The idea of living a century was once confined to science fiction. But no longer. For the world’s wealthy, living a 100-year life is not an outcome they consider a mere possibility.
It’s one they expect.
In this first global issue of UBS Investor Watch—and the largest survey of wealthy investors in the world—we explore the interplay among wealth, health and longevity. More than 5,000 investors in Germany, Hong Kong, Italy, Mexico, Singapore, Switzerland, Taiwan, the U.S., U.K. and UAE shared their views with us.
We found that more than half of wealthy investors expect to live 100 years. However, this expectation varies significantly by country. For example, three quarters of those in Germany anticipate reaching age 100, while less than a third of U.S. investors believe they will live that long.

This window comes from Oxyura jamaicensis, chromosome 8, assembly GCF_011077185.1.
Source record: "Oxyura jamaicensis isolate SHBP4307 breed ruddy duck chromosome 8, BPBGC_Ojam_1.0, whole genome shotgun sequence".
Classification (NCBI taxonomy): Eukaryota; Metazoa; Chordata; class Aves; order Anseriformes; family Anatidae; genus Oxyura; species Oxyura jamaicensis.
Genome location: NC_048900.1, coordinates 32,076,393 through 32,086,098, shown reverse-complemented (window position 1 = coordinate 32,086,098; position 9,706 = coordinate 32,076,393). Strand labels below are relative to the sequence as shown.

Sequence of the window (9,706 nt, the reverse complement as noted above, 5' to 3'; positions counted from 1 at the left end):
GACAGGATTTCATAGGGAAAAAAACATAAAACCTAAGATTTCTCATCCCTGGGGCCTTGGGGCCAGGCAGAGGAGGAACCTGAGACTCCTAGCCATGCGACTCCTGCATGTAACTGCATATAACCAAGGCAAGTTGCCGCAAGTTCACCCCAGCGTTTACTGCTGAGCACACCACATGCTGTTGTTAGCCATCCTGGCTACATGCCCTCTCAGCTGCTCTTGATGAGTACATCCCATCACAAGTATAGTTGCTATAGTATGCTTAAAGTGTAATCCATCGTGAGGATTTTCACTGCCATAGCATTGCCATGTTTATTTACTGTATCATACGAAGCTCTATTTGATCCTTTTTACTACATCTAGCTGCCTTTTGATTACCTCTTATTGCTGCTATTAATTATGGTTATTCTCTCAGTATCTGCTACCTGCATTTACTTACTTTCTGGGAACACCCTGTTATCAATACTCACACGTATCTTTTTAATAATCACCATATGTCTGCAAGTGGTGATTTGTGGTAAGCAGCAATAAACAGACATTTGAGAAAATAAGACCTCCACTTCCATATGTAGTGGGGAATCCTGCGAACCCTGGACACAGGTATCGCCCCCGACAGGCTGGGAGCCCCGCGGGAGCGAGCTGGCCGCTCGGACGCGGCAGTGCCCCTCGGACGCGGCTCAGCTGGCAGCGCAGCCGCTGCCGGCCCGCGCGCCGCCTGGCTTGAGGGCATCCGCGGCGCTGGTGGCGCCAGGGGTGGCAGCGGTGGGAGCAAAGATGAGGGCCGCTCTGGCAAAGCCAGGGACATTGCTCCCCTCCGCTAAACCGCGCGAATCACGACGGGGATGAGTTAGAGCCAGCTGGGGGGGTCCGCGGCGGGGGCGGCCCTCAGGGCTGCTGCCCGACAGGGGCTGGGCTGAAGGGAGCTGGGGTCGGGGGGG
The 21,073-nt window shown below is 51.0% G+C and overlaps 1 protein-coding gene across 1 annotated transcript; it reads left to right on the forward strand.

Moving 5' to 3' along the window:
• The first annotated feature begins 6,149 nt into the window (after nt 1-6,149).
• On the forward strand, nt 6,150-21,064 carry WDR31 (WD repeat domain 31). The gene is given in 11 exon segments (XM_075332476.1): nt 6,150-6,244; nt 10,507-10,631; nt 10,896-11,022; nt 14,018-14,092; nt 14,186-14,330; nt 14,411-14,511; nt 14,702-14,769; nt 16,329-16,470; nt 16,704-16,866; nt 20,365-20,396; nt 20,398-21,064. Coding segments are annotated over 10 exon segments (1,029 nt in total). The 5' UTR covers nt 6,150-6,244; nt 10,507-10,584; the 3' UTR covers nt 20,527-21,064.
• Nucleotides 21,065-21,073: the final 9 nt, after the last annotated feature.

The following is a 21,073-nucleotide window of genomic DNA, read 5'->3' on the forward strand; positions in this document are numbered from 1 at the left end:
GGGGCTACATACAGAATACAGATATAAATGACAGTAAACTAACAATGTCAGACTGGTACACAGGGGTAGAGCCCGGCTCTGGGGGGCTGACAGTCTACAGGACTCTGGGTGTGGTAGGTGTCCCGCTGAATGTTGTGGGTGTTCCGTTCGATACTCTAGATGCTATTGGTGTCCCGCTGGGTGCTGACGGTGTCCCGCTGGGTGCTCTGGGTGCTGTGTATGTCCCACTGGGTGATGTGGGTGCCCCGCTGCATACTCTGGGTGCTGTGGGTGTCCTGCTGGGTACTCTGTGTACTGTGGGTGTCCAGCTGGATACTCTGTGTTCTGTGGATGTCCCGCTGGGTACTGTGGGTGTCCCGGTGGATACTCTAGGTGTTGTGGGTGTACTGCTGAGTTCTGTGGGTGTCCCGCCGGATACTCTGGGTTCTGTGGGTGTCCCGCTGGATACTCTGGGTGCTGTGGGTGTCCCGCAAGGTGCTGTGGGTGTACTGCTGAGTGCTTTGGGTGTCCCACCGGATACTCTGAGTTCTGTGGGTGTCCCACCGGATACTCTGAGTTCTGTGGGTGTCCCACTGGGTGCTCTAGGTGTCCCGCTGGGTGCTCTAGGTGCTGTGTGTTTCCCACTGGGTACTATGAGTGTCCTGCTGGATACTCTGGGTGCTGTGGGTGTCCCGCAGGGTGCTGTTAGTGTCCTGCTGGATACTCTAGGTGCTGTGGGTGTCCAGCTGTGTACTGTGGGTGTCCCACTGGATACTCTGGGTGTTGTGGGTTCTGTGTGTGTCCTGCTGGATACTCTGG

Regardless of how long investors expect to live, nine out of 10 believe health to be of paramount importance. In fact, they consider their health to be more important than their wealth. However, investors do recognize a fundamental connection between the two. Nearly all say their wealth enables them to live a healthier life.
Despite overall confidence in living longer, many investors are anxious about the financial implications of old age. Healthcare costs are the top concern. They also worry about having less wealth to pass on to successors, and working longer to maintain their lifestyle. In the face of these concerns, investors already have started to adjust their financial holdings and inheritance planning.
As for whether they are successful, the ultimate judge will be time itself.